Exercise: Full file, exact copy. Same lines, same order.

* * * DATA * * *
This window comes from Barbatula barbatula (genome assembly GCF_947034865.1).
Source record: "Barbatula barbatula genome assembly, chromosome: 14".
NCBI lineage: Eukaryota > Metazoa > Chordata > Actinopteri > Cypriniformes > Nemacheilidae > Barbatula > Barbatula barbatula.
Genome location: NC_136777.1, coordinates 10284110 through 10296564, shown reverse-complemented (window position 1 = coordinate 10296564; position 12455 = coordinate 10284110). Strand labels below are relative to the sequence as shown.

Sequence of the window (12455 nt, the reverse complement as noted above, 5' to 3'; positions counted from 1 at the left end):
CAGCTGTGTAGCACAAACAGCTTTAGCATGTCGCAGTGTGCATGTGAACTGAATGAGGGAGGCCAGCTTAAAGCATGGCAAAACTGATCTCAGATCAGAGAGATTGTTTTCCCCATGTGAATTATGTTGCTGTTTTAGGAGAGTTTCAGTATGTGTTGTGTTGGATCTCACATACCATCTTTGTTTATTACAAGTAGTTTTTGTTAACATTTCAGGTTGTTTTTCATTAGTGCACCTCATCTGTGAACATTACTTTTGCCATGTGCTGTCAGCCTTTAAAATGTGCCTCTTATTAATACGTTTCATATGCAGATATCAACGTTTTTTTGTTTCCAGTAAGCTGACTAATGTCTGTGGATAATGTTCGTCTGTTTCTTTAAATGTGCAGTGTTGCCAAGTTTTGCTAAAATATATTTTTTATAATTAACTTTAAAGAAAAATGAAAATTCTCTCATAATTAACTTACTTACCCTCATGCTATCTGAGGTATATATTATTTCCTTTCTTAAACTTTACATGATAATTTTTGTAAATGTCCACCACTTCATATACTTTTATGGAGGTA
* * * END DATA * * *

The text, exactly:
This window comes from Barbatula barbatula (genome assembly GCF_947034865.1).
Source record: "Barbatula barbatula genome assembly, chromosome: 14".
NCBI lineage: Eukaryota > Metazoa > Chordata > Actinopteri > Cypriniformes > Nemacheilidae > Barbatula > Barbatula barbatula.
Genome location: NC_136777.1, coordinates 10284110 through 10296564, shown reverse-complemented (window position 1 = coordinate 10296564; position 12455 = coordinate 10284110). Strand labels below are relative to the sequence as shown.

Sequence of the window (12455 nt, the reverse complement as noted above, 5' to 3'; positions counted from 1 at the left end):
CAGCTGTGTAGCACAAACAGCTTTAGCATGTCGCAGTGTGCATGTGAACTGAATGAGGGAGGCCAGCTTAAAGCATGGCAAAACTGATCTCAGATCAGAGAGATTGTTTTCCCCATGTGAATTATGTTGCTGTTTTAGGAGAGTTTCAGTATGTGTTGTGTTGGATCTCACATACCATCTTTGTTTATTACAAGTAGTTTTTGTTAACATTTCAGGTTGTTTTTCATTAGTGCACCTCATCTGTGAACATTACTTTTGCCATGTGCTGTCAGCCTTTAAAATGTGCCTCTTATTAATACGTTTCATATGCAGATATCAACGTTTTTTTGTTTCCAGTAAGCTGACTAATGTCTGTGGATAATGTTCGTCTGTTTCTTTAAATGTGCAGTGTTGCCAAGTTTTGCTAAAATATATTTTTTATAATTAACTTTAAAGAAAAATGAAAATTCTCTCATAATTAACTTACTTACCCTCATGCTATCTGAGGTATATATTATTTCCTTTCTTAAACTTTACATGATAATTTTTGTAAATGTCCACCACTTCATATACTTTTATGGAGGTA